If you’re searching for advice from a skilled SSDI lawyer in Jackson, Tennessee, contact the Law Offices of Michael Hartup online or by calling (731) 424-5559. You may also like and follow our firm’s Facebook page for further resources and news updates.

Can You Work and Collect VA Disability?

Generally, VA disability benefits are awarded to veterans who have an illness or injury that was caused by or worsened during active military service.

For many veterans who receive disability compensation, their benefits replace the income they’d be receiving from employment.

But is it possible to work and collect VA disability?

The short answer: in some cases. In this post, Tennessee veterans disability attorney Michael Hartup explains when you can work while receiving VA disability benefits and when you can’t. 

If you need further help understanding your disability benefits, applying for VA disability, or appealing a claim, call The Law Offices of Michael Hartup at 731-424-5559. You may also contact us by filling out an online form.

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Can I Receive VA Disability for Hearing Loss or Tinnitus?

More than 28 million Americans are affected by hearing loss; more than half of those over age 75.

Hearing problems, including the ringing or buzzing sensation known as tinnitus, are the most common service-connected disability among veterans.

If you are a veteran, you may be able to receive VA disability benefits for hearing loss or tinnitus. The team at The Law Offices of Michael Hartup explains what the VA can do for you and your service-associated hearing conditions below. 

If you need further assistance applying for disability benefits, our attorneys at Michael Hartup are ready to help. Call our Jackson, Tennessee office at (731) 424-5559 or fill out a contact form online. 

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How is Social Security Disability Funded?

Social Security is the major source of income for most of the elderly, but it provides more than just retirement benefits.

Disabled workers and their dependents account for 14.5 percent of total benefits paid. One out of every 6 U.S. residents collected Social Security benefits in June 2020.

While both Social Security Disability Insurance (SSD or SSDI) and Supplemental Security Income (SSI) are popular benefits programs, do you know how both are funded? Where does the money come from that is paid out to beneficiaries?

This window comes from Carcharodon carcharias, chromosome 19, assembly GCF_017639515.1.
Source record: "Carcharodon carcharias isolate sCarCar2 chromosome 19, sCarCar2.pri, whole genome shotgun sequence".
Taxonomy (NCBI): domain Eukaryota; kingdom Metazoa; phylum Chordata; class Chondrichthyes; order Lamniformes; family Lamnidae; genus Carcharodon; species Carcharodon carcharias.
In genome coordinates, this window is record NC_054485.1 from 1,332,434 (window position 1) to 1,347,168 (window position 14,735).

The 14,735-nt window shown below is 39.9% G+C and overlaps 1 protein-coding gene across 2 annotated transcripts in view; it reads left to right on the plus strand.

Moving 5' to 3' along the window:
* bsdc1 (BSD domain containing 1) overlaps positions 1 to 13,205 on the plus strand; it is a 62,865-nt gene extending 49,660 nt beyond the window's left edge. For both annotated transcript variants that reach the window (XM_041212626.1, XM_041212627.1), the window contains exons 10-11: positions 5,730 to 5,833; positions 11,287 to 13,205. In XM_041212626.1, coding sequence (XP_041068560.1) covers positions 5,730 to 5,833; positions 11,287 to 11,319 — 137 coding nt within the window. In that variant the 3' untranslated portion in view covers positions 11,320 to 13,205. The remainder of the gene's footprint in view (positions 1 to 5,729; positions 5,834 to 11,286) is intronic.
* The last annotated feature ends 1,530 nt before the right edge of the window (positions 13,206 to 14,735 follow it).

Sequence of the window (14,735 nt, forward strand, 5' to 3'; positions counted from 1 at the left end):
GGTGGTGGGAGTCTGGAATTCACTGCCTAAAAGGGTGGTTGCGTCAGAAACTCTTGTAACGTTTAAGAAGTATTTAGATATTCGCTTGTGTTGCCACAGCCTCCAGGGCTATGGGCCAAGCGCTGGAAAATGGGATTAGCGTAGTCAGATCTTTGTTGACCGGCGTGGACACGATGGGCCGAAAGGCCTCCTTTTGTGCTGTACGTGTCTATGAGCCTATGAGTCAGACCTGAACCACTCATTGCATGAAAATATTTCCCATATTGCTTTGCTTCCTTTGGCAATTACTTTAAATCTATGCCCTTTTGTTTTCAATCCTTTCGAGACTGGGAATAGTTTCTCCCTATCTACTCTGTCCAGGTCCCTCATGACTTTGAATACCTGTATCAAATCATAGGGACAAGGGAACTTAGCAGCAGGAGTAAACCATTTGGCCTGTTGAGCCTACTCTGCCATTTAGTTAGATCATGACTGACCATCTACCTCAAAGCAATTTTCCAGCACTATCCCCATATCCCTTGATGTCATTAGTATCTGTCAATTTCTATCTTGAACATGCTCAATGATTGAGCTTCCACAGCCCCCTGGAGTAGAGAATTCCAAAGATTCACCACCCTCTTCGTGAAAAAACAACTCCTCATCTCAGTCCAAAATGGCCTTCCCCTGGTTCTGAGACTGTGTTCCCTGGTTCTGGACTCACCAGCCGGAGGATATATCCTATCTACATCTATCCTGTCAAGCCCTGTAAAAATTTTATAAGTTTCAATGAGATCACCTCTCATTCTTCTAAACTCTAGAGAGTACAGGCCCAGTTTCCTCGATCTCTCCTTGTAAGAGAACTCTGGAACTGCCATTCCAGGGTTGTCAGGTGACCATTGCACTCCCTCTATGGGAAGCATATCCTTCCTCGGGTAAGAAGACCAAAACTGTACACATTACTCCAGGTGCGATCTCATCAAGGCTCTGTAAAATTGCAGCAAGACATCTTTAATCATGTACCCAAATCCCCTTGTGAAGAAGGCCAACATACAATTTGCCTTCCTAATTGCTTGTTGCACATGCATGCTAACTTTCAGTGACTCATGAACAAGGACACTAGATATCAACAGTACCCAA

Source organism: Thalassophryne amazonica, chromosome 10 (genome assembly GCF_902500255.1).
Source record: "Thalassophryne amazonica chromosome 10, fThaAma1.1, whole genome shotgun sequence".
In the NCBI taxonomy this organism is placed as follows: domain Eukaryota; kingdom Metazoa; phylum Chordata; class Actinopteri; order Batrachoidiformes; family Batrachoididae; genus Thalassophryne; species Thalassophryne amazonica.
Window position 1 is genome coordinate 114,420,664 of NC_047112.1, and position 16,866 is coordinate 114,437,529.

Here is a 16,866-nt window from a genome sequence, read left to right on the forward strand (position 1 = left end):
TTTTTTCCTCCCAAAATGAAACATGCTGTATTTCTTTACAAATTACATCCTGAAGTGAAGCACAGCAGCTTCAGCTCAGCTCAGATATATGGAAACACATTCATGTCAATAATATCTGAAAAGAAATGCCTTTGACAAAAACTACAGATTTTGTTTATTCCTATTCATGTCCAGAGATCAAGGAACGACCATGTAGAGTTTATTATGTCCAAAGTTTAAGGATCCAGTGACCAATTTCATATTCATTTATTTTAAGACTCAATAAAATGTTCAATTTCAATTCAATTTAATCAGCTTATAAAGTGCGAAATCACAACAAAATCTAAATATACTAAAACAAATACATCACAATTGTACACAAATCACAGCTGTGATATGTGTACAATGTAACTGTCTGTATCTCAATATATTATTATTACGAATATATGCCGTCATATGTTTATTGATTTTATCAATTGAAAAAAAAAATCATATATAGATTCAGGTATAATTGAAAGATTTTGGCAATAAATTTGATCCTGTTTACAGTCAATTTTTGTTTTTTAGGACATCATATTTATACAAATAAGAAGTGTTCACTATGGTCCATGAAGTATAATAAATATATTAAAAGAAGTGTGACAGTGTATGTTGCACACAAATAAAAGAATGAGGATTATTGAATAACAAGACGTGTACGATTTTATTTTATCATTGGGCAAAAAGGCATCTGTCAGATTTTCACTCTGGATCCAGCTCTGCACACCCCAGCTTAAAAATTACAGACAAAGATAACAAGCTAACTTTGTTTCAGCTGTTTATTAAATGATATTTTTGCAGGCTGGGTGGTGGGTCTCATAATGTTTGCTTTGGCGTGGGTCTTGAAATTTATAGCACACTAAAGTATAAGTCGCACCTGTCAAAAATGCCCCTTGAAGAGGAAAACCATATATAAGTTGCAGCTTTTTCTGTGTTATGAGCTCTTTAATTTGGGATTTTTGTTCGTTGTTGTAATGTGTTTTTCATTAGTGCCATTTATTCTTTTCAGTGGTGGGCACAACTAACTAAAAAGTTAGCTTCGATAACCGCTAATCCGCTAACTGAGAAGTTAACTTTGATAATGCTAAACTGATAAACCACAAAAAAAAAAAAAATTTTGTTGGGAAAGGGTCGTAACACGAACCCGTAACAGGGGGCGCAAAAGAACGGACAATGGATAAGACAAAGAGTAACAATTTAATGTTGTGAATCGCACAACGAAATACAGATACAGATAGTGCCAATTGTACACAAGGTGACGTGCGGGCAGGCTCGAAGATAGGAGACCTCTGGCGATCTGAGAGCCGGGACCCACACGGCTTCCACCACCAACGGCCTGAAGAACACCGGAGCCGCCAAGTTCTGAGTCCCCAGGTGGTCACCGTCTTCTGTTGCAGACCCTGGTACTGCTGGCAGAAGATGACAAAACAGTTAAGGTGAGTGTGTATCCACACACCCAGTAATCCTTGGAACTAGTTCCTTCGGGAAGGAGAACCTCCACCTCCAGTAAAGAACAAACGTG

Below, disability attorney Michael Hartup explains how both programs are funded and who is eligible to receive those benefits.

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How Does the SSA Determine Disabilities and Qualifications for Benefits?

Social Security Disability Insurance (SSDI) provides benefits to help replace lost income for disabled individuals who can no longer work. In December 2016, more than 260,000 disabled Tennesseeans met the SSA’s strict definition of a disability and received Social Security benefits.

To receive benefits, the SSA must first determine you are disabled and whether you qualify for benefits. Below, our social security disability attorney explains how the SSA determines disabilities and qualifications for benefits.

If you live in Tennessee and need help applying for benefits or appealing your SSDI ruling, call our disability attorney at (731) 513-5279.

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Veterans Disability and Individual Unemployability

“Individual Unemployability,” also called Total Disability based on Individual Unemployability (TDIU), is part of the VA’s disability compensation program. If you’re unable to work because of a service-connected disability, you may qualify to receive IU benefits.

The Law Offices of Michael Hartup explains how Individual Unemployability works below. If you need assistance applying for Individual Unemployability in Tennessee or want help appealing a denied Veteran Disability claim, call Michael Hartup at (731) 424-5559.

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How Long Will SSD Benefits Last?

When you’re receiving Social Security Disability (SSD) payments, you may think your benefits last forever without any further communication with the Social Security Administration (SSA). However, that’s not the case.

The experienced disability lawyer at The Law Offices of Michael Hartup has put together this guide to help you see how long Social Security Disability benefits last.

If you have further questions on the benefits program or you need help applying for social security disability, contact The Law Offices of Michael Hartup by calling (731) 424-5559.